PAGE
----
The thing about Joe Biden is his staunch supporter of Israel is not something that's going to change. It is really ingrained in his political personality, his broader experiences in foreign policy. He talks a lot about his time meeting Golda Meir, the first female Israeli prime minister.
So, but you see -- so that's not going to change. But you see how the White House and the president himself is really trying to emphasize the other parts of their policy towards the war in terms of emphasizing the humanitarian issues at play and the careful diplomacy that they're doing. But this is a really tricky issue for the president right now.
BASH: And the fact that in that op-ed, which is really interesting that -- first of all, that the president of the United States writes an op-ed. But that in there he talked, Leigh Ann, about the extremists in the West Bank, Israelis in the West Bank and threatened to punish them diplomatically if they continue to do that.
So, if there is no question that this is something that the president politically is thinking about. Nevermind that he -- I'm sure fundamentally believes in everything that you just said and everything that he said in that op-ed.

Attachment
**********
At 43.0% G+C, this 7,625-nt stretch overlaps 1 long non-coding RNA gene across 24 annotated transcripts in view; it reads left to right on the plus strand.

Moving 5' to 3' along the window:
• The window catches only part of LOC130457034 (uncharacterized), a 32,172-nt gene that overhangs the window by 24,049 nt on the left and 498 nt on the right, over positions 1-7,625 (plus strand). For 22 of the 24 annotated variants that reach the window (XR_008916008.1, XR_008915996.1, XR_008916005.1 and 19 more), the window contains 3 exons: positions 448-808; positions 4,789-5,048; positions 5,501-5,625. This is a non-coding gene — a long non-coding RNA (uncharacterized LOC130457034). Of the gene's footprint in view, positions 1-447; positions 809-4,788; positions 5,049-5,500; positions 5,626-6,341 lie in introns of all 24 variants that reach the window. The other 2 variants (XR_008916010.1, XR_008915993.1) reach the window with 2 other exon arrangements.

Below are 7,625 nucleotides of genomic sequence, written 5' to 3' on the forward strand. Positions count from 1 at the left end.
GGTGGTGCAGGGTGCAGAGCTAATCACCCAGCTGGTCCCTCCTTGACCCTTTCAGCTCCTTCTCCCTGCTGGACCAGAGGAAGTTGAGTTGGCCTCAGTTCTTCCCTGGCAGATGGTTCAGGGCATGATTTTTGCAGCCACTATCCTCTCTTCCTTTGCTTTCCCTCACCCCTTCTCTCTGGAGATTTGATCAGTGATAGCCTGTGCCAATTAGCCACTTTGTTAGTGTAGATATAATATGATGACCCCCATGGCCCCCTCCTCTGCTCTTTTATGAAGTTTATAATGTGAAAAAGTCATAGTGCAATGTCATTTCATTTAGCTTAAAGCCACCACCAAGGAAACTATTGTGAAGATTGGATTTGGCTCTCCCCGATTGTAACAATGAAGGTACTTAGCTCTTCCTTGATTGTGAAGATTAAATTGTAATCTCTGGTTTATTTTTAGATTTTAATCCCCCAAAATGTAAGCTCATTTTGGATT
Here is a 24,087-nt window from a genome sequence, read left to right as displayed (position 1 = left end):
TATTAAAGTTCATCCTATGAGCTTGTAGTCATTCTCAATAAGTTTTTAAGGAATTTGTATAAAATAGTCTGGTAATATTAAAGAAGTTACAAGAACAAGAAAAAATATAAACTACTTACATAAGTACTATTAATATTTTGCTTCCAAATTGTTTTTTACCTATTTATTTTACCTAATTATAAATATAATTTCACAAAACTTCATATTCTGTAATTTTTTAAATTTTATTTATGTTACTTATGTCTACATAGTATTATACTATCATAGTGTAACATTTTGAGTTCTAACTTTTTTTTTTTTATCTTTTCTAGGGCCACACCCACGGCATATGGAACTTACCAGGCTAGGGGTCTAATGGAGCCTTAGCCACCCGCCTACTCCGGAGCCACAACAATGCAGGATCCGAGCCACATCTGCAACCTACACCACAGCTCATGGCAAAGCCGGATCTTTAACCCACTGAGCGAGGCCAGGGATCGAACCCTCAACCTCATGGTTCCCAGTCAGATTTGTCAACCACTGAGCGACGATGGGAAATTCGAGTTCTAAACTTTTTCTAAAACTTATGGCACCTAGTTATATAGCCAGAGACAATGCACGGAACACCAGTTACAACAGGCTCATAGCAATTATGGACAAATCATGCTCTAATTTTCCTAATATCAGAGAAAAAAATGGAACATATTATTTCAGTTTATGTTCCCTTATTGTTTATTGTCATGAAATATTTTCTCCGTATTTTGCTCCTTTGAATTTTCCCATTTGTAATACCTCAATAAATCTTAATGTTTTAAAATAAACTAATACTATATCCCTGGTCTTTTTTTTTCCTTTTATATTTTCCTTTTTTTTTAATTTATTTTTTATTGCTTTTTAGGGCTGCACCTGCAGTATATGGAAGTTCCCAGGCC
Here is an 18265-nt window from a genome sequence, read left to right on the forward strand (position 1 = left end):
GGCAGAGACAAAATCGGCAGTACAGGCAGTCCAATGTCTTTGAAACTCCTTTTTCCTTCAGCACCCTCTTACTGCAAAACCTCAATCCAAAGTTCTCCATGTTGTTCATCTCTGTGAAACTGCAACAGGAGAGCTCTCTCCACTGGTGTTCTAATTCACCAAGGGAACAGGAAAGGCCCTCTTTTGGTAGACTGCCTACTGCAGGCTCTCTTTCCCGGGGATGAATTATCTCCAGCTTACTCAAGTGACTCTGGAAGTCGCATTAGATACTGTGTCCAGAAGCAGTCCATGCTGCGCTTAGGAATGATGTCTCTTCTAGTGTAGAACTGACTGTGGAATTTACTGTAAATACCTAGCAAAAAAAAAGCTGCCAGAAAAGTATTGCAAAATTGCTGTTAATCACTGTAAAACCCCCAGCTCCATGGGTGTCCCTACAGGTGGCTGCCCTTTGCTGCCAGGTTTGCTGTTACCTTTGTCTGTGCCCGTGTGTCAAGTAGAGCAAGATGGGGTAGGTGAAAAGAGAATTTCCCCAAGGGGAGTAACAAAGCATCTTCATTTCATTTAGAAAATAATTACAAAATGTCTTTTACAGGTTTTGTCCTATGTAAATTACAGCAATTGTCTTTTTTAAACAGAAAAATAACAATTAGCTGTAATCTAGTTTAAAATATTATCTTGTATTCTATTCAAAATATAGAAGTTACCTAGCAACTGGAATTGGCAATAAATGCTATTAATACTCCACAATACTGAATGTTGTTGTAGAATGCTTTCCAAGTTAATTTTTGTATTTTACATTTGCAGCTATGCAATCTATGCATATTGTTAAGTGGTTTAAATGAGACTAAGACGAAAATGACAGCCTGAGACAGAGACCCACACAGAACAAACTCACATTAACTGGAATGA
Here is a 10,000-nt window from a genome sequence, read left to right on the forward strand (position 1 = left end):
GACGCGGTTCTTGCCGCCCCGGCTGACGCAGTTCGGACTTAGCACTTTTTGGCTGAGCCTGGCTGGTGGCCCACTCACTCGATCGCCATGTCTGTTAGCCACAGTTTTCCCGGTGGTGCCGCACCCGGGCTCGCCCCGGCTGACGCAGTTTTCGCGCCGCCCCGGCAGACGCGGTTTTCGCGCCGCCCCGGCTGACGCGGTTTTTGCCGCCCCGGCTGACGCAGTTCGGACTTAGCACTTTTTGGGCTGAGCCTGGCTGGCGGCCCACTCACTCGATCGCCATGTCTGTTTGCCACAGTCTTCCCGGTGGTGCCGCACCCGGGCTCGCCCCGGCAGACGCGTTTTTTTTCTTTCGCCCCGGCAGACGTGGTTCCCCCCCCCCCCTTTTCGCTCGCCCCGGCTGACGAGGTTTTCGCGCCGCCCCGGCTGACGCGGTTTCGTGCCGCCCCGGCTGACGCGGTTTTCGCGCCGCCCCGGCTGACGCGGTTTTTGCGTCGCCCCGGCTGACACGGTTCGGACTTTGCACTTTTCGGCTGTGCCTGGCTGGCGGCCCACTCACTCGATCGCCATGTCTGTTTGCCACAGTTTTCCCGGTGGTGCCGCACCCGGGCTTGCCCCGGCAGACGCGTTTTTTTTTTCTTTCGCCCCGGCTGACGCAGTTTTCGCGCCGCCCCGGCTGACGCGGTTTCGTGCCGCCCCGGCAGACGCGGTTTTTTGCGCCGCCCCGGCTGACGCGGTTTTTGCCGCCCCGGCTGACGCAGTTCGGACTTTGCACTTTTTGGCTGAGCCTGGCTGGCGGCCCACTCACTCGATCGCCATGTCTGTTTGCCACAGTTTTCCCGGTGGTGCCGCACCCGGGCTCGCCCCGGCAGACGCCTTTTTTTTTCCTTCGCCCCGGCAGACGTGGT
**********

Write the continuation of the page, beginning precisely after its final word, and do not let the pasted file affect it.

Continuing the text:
LEIGH ANN CALDWELL, EARLY 202 CO-AUTHOR, THE WASHINGTON POST: Yes. It's really fascinating because the president has been pushed from the left on the issue of Israel and Gaza, and his opening to address the violence in the West Bank among the settlers acknowledges that as you mentioned. Getting back to well -- let me say one thing on that first, and also -- you're also seeing from the left members of Congress who are asking for conditions to be placed on aid for Israel. They're going to address that when they returned from the Thanksgiving break.
And then looking more broadly at young voters specifically because it's so fascinating. Biden won young voters with 59 percent of the vote in 2020 against Donald Trump. These are the first numbers that we've gotten since the dissatisfaction over the Israel-Gaza war.